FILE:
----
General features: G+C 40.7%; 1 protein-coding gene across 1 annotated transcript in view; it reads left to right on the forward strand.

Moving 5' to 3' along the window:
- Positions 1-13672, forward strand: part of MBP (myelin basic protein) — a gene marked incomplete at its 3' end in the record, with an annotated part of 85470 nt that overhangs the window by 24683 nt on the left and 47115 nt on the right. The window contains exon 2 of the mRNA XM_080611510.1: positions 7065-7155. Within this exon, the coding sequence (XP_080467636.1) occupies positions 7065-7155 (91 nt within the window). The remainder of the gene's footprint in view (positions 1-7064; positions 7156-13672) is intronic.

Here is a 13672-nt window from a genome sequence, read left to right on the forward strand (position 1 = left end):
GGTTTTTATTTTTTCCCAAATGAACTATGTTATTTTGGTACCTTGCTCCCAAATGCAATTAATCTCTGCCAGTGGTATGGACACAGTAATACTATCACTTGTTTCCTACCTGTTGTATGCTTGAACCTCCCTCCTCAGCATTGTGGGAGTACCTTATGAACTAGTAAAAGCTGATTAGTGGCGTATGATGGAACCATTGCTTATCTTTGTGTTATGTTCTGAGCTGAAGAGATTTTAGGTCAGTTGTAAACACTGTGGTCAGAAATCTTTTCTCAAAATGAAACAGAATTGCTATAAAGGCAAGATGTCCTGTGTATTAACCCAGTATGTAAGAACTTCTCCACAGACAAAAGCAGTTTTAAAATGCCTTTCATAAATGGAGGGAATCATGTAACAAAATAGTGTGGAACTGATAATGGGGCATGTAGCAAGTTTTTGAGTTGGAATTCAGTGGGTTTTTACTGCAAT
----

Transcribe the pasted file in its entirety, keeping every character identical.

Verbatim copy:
General features: G+C 40.7%; 1 protein-coding gene across 1 annotated transcript in view; it reads left to right on the forward strand.

Moving 5' to 3' along the window:
- Positions 1-13672, forward strand: part of MBP (myelin basic protein) — a gene marked incomplete at its 3' end in the record, with an annotated part of 85470 nt that overhangs the window by 24683 nt on the left and 47115 nt on the right. The window contains exon 2 of the mRNA XM_080611510.1: positions 7065-7155. Within this exon, the coding sequence (XP_080467636.1) occupies positions 7065-7155 (91 nt within the window). The remainder of the gene's footprint in view (positions 1-7064; positions 7156-13672) is intronic.

Here is a 13672-nt window from a genome sequence, read left to right on the forward strand (position 1 = left end):
GGTTTTTATTTTTTCCCAAATGAACTATGTTATTTTGGTACCTTGCTCCCAAATGCAATTAATCTCTGCCAGTGGTATGGACACAGTAATACTATCACTTGTTTCCTACCTGTTGTATGCTTGAACCTCCCTCCTCAGCATTGTGGGAGTACCTTATGAACTAGTAAAAGCTGATTAGTGGCGTATGATGGAACCATTGCTTATCTTTGTGTTATGTTCTGAGCTGAAGAGATTTTAGGTCAGTTGTAAACACTGTGGTCAGAAATCTTTTCTCAAAATGAAACAGAATTGCTATAAAGGCAAGATGTCCTGTGTATTAACCCAGTATGTAAGAACTTCTCCACAGACAAAAGCAGTTTTAAAATGCCTTTCATAAATGGAGGGAATCATGTAACAAAATAGTGTGGAACTGATAATGGGGCATGTAGCAAGTTTTTGAGTTGGAATTCAGTGGGTTTTTACTGCAAT